Thursday, December 17, 2015

Sloppy reporting

Now, to be fair, my criticism is similar to that of an armchair quarterback - from the comforts of my little blogging world, where I have no particular journalism standards to adhere to, no pressure to have ratings (although I get a kick out of people reading my blog), added with the luxury of time, it's quite easy sometimes to criticize the media.

All of that said, I feel as though this recent CTV story about a Winnipeg couple who were slapped with a Neighbourhood Liveability By-Law order to paint their house has some serious holes to it.

The absolute biggest hole is that THEY DIDN'T ASK THE COUPLE IF THEY HAD CALLED THE CITY AND ASKED FOR AN EXTENSION. It seems like that should have been the first question the reporter asked them, although that likely would have killed the "story" as the City is generally quite willing to work with homeowners to resolve by-law issues.

Another glaring hole is that in their rush to get a sensational story about seniors possibly (read: realistically not probable at all. Even a little bit.) going to jail they forgot to contact some of the organizations that might have been able to help these people. You know, the ones that they remember to contact for other North End related sound bites? Had they done so, perhaps this could have been less of a fear mongering story and more of an educational one; North End Community Renewal Corporation in particular could have let these homeowners know about several programs that may be able to help. Add to that these types of organizations often work closely with the City and Rodney and Doris Pearson could have slept well that night.

Oh, and some more sloppy reporting (camera work?) is that when they purport to show the fence in question, they show a section of fence that does not appear to require any sort of work whatsoever, let alone painting. If this is the section of fence in question then that's where the real reporting should have begun - why is a brand new looking section of virgin wood fence in violation of a by-law?!

So, in the name of blogger journalism integrity, I went down to take a look for myself at this fence; easy to do since the news clip provided me with their full address (!). Sure enough, they definitely do have some fence that needs to be painted, not the fence they showed, but it's there.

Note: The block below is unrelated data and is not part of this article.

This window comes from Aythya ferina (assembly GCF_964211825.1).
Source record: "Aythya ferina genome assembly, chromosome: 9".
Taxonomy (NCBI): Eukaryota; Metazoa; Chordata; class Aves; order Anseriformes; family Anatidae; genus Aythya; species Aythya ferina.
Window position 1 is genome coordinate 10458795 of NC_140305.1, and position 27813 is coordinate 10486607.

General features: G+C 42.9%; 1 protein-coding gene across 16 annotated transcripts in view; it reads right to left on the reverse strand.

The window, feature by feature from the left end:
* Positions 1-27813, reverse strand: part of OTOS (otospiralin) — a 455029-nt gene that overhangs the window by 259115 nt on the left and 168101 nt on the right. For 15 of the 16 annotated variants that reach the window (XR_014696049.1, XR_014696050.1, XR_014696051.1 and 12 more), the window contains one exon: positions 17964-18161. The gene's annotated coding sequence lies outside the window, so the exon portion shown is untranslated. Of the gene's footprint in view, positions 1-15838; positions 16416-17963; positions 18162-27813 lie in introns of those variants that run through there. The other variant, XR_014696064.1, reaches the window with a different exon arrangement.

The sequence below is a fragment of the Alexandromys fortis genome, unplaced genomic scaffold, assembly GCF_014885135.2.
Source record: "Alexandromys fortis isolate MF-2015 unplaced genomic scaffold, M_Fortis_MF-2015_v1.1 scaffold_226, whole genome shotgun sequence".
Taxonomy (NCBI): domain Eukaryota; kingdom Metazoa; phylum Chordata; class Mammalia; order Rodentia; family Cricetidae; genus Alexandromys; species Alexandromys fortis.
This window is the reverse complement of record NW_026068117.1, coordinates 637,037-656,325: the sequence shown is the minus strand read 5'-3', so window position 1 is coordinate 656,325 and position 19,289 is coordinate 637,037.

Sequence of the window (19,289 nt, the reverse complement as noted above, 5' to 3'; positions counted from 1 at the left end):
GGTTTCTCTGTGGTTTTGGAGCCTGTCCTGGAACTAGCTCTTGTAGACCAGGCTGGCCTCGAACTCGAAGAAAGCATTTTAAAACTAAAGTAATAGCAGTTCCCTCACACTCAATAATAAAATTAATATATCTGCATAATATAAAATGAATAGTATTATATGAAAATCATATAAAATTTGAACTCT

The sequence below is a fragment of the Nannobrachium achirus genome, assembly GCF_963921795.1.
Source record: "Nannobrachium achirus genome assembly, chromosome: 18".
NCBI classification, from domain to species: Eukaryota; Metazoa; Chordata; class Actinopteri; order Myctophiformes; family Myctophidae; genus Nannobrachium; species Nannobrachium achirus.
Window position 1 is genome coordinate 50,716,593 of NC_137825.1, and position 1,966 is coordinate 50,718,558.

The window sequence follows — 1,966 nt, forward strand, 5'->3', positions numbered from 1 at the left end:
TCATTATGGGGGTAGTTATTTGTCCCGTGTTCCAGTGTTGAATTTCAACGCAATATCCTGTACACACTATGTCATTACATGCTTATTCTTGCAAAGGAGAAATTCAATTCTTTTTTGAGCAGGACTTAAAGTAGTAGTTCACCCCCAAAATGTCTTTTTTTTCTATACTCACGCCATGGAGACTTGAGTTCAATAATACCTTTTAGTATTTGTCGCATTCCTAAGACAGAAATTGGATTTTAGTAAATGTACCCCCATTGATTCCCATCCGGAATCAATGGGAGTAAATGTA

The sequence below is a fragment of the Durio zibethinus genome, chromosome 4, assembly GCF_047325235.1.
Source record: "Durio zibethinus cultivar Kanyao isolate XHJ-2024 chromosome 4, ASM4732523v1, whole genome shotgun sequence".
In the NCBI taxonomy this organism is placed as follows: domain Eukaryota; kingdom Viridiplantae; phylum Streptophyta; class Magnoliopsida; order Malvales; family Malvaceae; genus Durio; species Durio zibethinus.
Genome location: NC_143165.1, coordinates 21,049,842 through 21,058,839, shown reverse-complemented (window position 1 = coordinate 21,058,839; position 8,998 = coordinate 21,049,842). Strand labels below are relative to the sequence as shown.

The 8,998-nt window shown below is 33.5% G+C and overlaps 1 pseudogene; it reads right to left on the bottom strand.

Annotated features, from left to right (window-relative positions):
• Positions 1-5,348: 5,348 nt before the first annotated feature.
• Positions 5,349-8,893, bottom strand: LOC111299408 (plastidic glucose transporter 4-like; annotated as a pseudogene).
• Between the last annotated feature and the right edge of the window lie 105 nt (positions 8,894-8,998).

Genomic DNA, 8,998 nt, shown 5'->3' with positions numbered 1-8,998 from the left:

A fence that has nothing wrong with it (still captured from video)

Also, just to nitpick, as the story is being introduced, the anchor says that they will face the penalties if they don't do the work "within six months" when really they have only been given just under 5 months to complete the work.

A responsible way to cover this story would have been to bring to light the Neighbourhood Liveability By-Law, show these folks as the example as to what can happen when you're in violation, and then educate others on how you can either prevent it from happening (by listing common violations) and who to reach out to for help (if need be) should you get one. Owning a house is a privilege and not a right; just because someone lives in the core area doesn't mean they don't have to maintain their house. The City also cannot choose to not enforce by-law standards for some (such as low income homeowners) but not for others.

Wednesday, December 9, 2015

Indian tacos aren't what they should be

Sounds like inventive cuisine doesn't it? Who wouldn't love maybe some rice and curry piled high on a piece of naan... oh, wait, what? That's not what Indian tacos are??

A new restaurant called the Feast Cafe Bistro is set to open in the old Ellice Cafe spot at the corner of Ellice and Sherbrook; they will have "modern dishes rooted in traditional First Nation foods..." and  the "big hit, however, is expected to be the Indian tacos" according to a CBC article.

She won't be the first to serve "Indian tacos" - working in the North End I have seen many a flyer for a fundraiser where they would sell the same. Feast Cafe Bistro owner Christa Bruneau-Guenther says that the tacos will be piled "teepee high" on authentic fry bread. Why not call them Teepee tacos then?

I don't feel comfortable saying the word Indian (unless I'm talking about people from India) any more than I feel comfortable saying the "N" word. It has been drilled into my brain for years and years that saying Indian when referring to a First Nations/Indigenous/Aboriginal person (admittedly, I'm not sure which of those terms is best to be using, I always worry that I will inadvertently offend) that I may absolutely not use the word Indian. There is no chance I'm the only one who feels this way.

I know that it is said everyone gets too offended these days, and while I guess I wouldn't go so far as to say this offends me, but it sure makes things murkier when trying to navigate the collective feelings of society. Imagine being a newcomer, trying to fit in here in Canada, not necessarily knowing the history behind a word and needing to figure out that it's perfectly acceptable to call a First Nations inspired taco an Indian taco but don't you dare call a person from that same background an Indian!

Looking forward to checking out the new restaurant, hopefully they understand what I mean when I order a Teepee Taco.